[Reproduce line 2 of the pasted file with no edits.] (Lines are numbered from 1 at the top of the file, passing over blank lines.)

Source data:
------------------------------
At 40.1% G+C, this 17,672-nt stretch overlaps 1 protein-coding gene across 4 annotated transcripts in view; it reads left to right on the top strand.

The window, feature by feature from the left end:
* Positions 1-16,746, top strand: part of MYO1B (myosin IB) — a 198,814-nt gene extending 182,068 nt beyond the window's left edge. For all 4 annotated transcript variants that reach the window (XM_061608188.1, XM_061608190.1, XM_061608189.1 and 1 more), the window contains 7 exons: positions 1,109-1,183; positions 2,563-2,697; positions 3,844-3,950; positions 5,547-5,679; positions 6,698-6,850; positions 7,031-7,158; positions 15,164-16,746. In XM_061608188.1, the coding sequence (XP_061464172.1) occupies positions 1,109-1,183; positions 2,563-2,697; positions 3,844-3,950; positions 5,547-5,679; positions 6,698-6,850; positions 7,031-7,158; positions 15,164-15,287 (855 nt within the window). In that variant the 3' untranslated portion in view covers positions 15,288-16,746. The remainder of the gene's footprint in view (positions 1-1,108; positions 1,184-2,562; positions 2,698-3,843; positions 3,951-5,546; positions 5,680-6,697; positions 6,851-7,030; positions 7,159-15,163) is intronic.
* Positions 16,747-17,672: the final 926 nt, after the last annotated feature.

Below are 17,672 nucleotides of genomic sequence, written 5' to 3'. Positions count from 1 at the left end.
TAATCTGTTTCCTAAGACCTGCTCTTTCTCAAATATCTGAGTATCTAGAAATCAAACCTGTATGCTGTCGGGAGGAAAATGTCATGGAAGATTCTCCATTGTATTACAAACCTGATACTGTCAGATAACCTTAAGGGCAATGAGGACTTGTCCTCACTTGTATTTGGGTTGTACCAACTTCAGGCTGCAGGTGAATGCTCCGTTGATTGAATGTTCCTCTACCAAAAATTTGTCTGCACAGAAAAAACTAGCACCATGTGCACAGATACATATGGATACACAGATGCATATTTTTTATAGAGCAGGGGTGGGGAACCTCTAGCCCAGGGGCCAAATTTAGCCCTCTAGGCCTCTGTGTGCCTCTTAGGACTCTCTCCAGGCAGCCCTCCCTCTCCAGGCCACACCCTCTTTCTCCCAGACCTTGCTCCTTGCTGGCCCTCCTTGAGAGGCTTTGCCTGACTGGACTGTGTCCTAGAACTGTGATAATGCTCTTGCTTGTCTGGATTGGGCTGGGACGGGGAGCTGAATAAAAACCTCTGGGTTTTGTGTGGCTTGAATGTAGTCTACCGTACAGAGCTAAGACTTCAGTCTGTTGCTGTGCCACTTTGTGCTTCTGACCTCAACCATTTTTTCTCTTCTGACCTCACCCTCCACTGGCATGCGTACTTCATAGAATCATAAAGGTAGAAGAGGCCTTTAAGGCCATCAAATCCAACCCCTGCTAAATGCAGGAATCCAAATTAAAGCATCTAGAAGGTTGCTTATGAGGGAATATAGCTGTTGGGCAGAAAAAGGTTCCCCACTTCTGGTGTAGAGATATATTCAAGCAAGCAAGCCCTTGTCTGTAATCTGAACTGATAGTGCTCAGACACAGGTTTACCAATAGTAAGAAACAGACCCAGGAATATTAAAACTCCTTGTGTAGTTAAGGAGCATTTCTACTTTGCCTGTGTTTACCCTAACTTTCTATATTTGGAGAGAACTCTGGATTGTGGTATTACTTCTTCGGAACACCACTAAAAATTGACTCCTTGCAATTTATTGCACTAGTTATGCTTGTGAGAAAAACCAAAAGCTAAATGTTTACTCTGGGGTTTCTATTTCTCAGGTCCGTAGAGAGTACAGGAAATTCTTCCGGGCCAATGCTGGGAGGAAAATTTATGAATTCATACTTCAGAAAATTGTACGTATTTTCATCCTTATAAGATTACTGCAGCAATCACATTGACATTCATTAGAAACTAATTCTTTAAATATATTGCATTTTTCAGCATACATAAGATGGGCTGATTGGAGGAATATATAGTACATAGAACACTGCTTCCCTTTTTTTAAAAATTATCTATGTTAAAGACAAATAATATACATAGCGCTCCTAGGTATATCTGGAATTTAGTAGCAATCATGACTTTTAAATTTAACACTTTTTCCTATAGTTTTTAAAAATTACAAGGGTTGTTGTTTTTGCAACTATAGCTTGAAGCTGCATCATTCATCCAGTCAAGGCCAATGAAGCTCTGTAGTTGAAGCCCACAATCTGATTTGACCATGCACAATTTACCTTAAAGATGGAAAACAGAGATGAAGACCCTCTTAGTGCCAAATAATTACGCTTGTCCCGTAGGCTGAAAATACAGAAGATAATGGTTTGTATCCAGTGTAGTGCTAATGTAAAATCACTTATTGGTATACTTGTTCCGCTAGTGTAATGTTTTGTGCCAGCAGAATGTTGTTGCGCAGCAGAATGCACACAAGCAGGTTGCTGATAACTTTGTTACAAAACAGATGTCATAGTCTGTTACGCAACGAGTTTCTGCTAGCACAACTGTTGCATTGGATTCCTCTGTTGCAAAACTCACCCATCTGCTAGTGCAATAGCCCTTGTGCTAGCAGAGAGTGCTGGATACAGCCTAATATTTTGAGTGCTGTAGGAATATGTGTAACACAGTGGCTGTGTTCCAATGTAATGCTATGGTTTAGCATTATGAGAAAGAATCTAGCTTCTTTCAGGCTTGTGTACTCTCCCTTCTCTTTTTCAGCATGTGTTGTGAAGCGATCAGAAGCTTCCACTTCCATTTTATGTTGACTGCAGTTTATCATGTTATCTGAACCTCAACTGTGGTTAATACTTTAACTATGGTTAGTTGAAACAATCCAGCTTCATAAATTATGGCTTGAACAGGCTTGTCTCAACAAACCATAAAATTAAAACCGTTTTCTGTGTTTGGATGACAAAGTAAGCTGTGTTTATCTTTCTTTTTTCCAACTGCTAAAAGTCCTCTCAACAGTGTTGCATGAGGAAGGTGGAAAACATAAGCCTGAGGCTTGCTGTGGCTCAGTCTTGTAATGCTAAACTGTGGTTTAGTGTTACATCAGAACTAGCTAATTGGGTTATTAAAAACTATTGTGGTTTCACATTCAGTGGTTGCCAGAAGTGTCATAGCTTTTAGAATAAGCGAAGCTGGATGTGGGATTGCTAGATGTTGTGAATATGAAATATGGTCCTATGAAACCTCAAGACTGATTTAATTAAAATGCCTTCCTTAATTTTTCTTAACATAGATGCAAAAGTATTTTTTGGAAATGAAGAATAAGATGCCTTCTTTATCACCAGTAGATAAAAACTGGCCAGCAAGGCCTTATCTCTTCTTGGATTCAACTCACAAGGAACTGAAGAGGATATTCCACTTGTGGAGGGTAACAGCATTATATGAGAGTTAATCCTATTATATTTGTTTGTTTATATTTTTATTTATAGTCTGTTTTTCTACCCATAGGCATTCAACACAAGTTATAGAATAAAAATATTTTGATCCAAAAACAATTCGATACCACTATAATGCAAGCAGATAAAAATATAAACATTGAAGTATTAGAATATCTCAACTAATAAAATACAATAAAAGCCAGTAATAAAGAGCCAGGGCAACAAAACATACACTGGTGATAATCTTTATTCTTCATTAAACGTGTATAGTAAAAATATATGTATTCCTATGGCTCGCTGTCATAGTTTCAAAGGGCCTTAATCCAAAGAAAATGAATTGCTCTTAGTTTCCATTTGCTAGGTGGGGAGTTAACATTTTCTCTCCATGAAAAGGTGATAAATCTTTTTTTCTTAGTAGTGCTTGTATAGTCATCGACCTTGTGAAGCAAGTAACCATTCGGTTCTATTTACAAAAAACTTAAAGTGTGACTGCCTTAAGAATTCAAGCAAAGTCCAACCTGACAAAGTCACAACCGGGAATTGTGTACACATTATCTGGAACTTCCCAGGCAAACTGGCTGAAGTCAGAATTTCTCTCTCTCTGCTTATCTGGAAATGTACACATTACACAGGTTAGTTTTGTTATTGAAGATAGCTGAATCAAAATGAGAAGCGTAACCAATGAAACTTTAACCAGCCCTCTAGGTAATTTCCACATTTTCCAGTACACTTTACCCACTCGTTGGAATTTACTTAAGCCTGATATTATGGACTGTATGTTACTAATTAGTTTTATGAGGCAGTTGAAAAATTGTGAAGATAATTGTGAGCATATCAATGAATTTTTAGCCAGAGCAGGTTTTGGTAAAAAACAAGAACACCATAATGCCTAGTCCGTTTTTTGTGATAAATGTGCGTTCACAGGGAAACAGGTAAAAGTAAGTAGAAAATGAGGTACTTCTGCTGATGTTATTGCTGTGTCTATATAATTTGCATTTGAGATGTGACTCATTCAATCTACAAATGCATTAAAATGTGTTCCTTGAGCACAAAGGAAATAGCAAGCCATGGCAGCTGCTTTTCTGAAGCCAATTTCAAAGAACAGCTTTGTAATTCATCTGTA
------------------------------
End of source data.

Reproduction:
The window, feature by feature from the left end: